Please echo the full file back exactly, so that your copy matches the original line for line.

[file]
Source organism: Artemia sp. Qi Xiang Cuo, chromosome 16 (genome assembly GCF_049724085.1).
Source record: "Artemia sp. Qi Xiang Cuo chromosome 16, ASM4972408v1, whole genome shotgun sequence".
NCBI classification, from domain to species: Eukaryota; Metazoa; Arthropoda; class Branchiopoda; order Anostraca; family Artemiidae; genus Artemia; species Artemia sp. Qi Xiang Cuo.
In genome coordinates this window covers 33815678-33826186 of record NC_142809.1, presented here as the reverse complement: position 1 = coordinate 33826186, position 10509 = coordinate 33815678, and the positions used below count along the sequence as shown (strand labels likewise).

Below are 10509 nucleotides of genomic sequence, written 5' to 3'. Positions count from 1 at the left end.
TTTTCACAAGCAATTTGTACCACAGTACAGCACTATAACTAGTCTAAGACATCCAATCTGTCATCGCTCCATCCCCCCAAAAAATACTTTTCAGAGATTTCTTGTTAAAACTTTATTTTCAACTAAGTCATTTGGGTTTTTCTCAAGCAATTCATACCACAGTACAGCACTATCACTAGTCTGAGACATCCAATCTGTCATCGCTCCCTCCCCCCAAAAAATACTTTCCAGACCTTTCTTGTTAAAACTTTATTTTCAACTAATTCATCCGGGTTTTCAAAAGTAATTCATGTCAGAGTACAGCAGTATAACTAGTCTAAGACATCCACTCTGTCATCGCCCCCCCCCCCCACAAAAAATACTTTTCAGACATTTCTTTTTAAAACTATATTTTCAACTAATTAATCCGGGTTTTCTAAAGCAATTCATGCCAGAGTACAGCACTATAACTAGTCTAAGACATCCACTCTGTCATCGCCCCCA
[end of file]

Source organism: Artemia sp. Qi Xiang Cuo, chromosome 16 (genome assembly GCF_049724085.1).
Source record: "Artemia sp. Qi Xiang Cuo chromosome 16, ASM4972408v1, whole genome shotgun sequence".
NCBI classification, from domain to species: Eukaryota; Metazoa; Arthropoda; class Branchiopoda; order Anostraca; family Artemiidae; genus Artemia; species Artemia sp. Qi Xiang Cuo.
In genome coordinates this window covers 33815678-33826186 of record NC_142809.1, presented here as the reverse complement: position 1 = coordinate 33826186, position 10509 = coordinate 33815678, and the positions used below count along the sequence as shown (strand labels likewise).

Below are 10509 nucleotides of genomic sequence, written 5' to 3'. Positions count from 1 at the left end.
TTTTCACAAGCAATTTGTACCACAGTACAGCACTATAACTAGTCTAAGACATCCAATCTGTCATCGCTCCATCCCCCCAAAAAATACTTTTCAGAGATTTCTTGTTAAAACTTTATTTTCAACTAAGTCATTTGGGTTTTTCTCAAGCAATTCATACCACAGTACAGCACTATCACTAGTCTGAGACATCCAATCTGTCATCGCTCCCTCCCCCCAAAAAATACTTTCCAGACCTTTCTTGTTAAAACTTTATTTTCAACTAATTCATCCGGGTTTTCAAAAGTAATTCATGTCAGAGTACAGCAGTATAACTAGTCTAAGACATCCACTCTGTCATCGCCCCCCCCCCCCACAAAAAATACTTTTCAGACATTTCTTTTTAAAACTATATTTTCAACTAATTAATCCGGGTTTTCTAAAGCAATTCATGCCAGAGTACAGCACTATAACTAGTCTAAGACATCCACTCTGTCATCGCCCCCA